If your music and video library is a mess then an ID3 tag editor lets you restore order to chaos.
ID3 tags are the hidden metadata in multimedia files which include important information such as the name of the track and a copy of the album art. Some CD ripping software such as iTunes automatically downloads this information and adds it to the files as you rip songs from disc. But depending on the source of your music, your metadata might be a mess.
Rather than using iTunes to edit track data, tools such as TagScanner and MP3Tag are more powerful when it comes to batch editing – especially if you don't have the original CD at hand.
MP3Tag's interface is more user-friendly than TagScanner, with simple and clean menus. It's a good choice if you only need to make minor tweaks such as using a consistent album or artist name across a bunch of files. If you're starting from scratch you can search several online databases for album details, but TagScanner offers a wider range, including more non-English databases.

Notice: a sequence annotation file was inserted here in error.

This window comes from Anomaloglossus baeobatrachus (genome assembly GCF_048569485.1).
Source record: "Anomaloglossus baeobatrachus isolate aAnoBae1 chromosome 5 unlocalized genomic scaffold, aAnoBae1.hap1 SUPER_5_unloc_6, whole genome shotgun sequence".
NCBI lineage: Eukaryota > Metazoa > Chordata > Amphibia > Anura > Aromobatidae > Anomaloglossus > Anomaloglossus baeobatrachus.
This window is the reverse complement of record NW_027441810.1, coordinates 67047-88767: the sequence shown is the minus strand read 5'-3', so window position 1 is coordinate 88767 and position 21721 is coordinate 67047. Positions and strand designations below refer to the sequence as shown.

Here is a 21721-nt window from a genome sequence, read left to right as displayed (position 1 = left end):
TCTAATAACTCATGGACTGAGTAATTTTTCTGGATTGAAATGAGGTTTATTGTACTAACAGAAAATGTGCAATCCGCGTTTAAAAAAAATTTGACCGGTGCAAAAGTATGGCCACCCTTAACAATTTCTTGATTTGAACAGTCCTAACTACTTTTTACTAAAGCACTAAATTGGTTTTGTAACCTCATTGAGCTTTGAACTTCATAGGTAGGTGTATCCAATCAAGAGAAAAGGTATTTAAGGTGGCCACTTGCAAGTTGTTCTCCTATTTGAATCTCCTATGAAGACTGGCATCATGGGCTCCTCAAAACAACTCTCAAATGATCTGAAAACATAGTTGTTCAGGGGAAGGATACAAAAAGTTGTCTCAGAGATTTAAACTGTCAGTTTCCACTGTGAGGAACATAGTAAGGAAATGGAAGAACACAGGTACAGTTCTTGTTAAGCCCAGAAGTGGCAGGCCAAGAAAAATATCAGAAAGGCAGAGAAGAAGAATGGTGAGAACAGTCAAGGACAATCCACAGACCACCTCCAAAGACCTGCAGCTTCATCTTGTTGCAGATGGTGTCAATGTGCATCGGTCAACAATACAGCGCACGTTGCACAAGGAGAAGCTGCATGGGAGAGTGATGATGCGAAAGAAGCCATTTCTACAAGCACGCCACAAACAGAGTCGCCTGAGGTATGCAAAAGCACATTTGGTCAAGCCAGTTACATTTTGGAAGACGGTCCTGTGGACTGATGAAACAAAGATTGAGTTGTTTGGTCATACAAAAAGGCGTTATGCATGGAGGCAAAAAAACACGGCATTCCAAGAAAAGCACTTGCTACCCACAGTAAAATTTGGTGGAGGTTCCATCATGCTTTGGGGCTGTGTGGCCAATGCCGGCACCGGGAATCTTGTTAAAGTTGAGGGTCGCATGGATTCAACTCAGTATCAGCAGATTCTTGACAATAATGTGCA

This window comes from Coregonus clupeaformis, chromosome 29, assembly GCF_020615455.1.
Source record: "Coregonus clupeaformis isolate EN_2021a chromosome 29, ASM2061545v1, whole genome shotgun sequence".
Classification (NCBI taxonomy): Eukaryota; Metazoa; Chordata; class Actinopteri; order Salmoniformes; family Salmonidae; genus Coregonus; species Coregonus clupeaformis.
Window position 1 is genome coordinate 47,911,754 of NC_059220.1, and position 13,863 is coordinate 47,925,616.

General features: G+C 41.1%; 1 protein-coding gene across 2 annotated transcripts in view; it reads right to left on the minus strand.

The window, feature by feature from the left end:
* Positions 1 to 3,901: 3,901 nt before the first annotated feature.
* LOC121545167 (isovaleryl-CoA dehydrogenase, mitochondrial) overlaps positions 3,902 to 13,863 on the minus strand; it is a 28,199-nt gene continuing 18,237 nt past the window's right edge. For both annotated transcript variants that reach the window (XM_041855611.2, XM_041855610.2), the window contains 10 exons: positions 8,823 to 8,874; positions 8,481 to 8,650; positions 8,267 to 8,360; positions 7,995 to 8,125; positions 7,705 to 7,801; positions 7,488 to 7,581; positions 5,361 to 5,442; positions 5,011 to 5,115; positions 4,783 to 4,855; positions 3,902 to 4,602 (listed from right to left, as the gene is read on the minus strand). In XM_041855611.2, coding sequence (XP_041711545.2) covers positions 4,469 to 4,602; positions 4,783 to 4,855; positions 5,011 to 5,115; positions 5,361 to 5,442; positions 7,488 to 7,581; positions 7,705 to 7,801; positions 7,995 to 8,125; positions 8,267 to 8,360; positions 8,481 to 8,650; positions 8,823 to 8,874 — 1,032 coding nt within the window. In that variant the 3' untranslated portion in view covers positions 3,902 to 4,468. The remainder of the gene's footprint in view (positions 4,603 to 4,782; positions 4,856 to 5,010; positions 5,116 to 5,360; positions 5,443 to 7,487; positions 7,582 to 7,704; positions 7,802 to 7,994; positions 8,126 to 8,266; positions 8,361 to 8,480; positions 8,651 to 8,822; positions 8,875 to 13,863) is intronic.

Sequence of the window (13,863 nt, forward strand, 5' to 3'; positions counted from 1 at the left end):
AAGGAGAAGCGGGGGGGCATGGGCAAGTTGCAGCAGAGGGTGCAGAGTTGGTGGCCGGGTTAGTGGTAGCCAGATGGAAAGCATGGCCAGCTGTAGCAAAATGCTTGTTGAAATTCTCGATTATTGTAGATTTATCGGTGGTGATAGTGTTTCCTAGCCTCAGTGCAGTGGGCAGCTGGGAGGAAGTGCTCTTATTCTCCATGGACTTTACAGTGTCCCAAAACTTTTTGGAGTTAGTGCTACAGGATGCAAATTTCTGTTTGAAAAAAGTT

TagScanner's interface is a bit more daunting although, once you know your way around, it's just as useful for tweaking metadata or starting from scratch. It has a built-in media player for previewing your files, whereas MP3Tag relies on an external application such as Windows Media Player.
Both applications have lots of advanced features and support regular expressions, although the advanced features are easier to find in TagScanner's tabbed interface. Both can rewrite file names based on ID3 tags and vice versa, and both can also export playlists as M3U, HTML or CSV files.
Both applications are useful but if you only need to clean up a few metadata errors then MP3Tag's basic interface is easier to work with. If you're looking for advanced batch editing features then you might find TagScanner easier to use once you find your way around.